Impacts of Invasive Plants on Resource Selection and Thermoregulation by a North American PitViper (Agkistrodon contortrix mokasen)
World Congress of Herpetology
Vancouver, British Columbia
Invasive plants have been identified as a potential factor in the decline of many forms of wildlife. Nevertheless, there is a paucity of clear evidence regarding causative mechanisms. We therefore investigated the effects of nonnative invasive plants on resource selection and thermoregulation by 22 radio-tagged Northern Copperheads (Agkistrodon contortrix mokasen) in southern Indiana. Copperheads exhibited clear avoidance of most invasive plant species at multiple spatial scales, with exotic shrubs having the greatest influence on copperhead habitat selection. Avoidance appears to be at least partially attributable to limited thermoregulatory opportunities within exotic plant-dominated habitats relative to native habitats, with exotic shrub habitats providing the lowest thermal quality as a group. Additional 114 mechanisms underlying avoidance may include lack of suitable cover and/or decreased foraging success, but their significance is currently unclear. Habitat restoration should be effective in mitigating the effects of most exotic plant species, but careful planning and implementation of restoration are essential to maximize success and minimize negative outcomes for snakes and other wildlife.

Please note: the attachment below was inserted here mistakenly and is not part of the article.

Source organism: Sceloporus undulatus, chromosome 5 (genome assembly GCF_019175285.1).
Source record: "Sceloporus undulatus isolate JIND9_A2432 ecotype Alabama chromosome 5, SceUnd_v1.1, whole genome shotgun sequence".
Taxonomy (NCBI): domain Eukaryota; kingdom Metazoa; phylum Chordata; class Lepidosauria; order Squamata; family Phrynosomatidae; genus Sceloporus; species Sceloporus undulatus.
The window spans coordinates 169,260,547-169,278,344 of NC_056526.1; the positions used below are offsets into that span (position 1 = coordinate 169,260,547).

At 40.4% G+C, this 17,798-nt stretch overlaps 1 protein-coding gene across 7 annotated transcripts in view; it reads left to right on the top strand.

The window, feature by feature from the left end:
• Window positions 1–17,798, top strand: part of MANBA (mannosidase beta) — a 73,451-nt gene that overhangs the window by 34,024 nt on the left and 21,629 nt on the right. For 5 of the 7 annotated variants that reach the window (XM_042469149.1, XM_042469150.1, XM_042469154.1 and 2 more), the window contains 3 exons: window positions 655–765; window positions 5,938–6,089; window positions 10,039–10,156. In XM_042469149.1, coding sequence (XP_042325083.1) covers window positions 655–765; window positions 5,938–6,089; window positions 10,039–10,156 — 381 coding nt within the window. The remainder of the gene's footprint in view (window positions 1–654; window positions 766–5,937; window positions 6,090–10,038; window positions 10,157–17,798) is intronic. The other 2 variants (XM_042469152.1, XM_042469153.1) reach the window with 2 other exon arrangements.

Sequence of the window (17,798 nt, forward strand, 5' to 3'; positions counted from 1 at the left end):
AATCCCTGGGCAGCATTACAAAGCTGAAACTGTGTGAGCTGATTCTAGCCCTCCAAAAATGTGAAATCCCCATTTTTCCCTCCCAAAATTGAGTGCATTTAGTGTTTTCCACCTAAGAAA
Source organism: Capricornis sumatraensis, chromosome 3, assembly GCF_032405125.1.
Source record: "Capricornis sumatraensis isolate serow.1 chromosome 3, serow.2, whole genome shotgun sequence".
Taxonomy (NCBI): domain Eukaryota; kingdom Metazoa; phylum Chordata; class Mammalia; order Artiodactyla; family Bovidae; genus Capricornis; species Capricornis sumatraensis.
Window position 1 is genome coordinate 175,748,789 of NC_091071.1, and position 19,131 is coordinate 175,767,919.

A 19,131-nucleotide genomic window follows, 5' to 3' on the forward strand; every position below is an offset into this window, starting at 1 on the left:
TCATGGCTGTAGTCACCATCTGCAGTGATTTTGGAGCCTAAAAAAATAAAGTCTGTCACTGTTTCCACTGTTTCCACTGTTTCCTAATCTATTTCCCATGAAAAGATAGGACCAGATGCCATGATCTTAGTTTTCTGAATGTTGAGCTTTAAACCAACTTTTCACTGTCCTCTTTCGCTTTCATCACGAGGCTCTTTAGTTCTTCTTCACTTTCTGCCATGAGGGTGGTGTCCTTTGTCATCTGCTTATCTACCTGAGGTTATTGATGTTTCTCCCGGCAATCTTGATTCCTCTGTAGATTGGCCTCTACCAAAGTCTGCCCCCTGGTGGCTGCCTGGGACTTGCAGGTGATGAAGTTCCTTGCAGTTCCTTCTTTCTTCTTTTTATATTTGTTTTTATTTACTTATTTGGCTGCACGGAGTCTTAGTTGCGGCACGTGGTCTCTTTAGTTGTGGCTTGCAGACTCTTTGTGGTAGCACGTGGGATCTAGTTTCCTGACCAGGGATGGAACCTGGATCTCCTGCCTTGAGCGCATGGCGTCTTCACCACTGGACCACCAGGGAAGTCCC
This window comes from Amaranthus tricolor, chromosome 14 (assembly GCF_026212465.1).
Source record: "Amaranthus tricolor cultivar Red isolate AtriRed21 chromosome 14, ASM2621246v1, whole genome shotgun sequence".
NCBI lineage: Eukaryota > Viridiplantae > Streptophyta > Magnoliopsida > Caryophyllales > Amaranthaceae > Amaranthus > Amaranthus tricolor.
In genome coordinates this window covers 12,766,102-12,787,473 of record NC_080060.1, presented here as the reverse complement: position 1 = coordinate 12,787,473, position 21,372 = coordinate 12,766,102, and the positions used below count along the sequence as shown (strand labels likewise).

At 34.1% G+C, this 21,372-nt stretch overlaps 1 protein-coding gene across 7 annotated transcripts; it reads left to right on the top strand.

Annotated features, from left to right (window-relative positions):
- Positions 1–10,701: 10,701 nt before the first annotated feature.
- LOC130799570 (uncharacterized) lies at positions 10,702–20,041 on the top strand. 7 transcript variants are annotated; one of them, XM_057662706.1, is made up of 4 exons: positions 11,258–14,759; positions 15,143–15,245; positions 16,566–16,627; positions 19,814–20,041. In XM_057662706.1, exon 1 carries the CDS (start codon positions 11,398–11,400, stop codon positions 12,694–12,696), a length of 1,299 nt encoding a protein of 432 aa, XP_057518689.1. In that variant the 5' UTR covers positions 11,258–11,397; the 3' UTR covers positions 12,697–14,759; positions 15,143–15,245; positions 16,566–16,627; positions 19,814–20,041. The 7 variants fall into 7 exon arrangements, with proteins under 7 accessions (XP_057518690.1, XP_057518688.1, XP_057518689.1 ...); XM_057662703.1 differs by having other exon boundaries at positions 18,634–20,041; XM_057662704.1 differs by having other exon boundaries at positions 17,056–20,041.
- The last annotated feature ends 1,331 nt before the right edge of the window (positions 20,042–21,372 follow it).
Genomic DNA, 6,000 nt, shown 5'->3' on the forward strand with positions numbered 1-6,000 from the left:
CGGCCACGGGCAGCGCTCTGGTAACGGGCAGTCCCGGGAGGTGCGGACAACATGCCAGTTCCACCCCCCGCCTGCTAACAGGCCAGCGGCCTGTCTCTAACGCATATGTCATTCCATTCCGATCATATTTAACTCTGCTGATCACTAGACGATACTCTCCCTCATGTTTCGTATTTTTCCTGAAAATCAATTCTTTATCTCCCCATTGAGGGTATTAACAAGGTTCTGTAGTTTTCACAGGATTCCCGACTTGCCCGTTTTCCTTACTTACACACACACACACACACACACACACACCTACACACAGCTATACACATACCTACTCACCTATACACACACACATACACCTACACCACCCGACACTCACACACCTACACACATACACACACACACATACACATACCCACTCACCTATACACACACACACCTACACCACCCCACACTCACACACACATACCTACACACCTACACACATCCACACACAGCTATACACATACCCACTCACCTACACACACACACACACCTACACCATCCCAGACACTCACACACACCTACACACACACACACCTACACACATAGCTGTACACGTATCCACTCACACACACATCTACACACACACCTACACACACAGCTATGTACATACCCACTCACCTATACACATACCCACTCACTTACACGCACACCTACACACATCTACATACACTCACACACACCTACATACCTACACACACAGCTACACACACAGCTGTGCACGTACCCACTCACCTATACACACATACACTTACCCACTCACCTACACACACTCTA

viper, crotalid, conservation, invasive plants, thermoregulation
Evin T. Carter and Bruce A. Kingsbury Ph.D. (2012).
Impacts of Invasive Plants on Resource Selection and Thermoregulation by a North American PitViper (Agkistrodon contortrix mokasen). Presented at World Congress of Herpetology, Vancouver, British Columbia.
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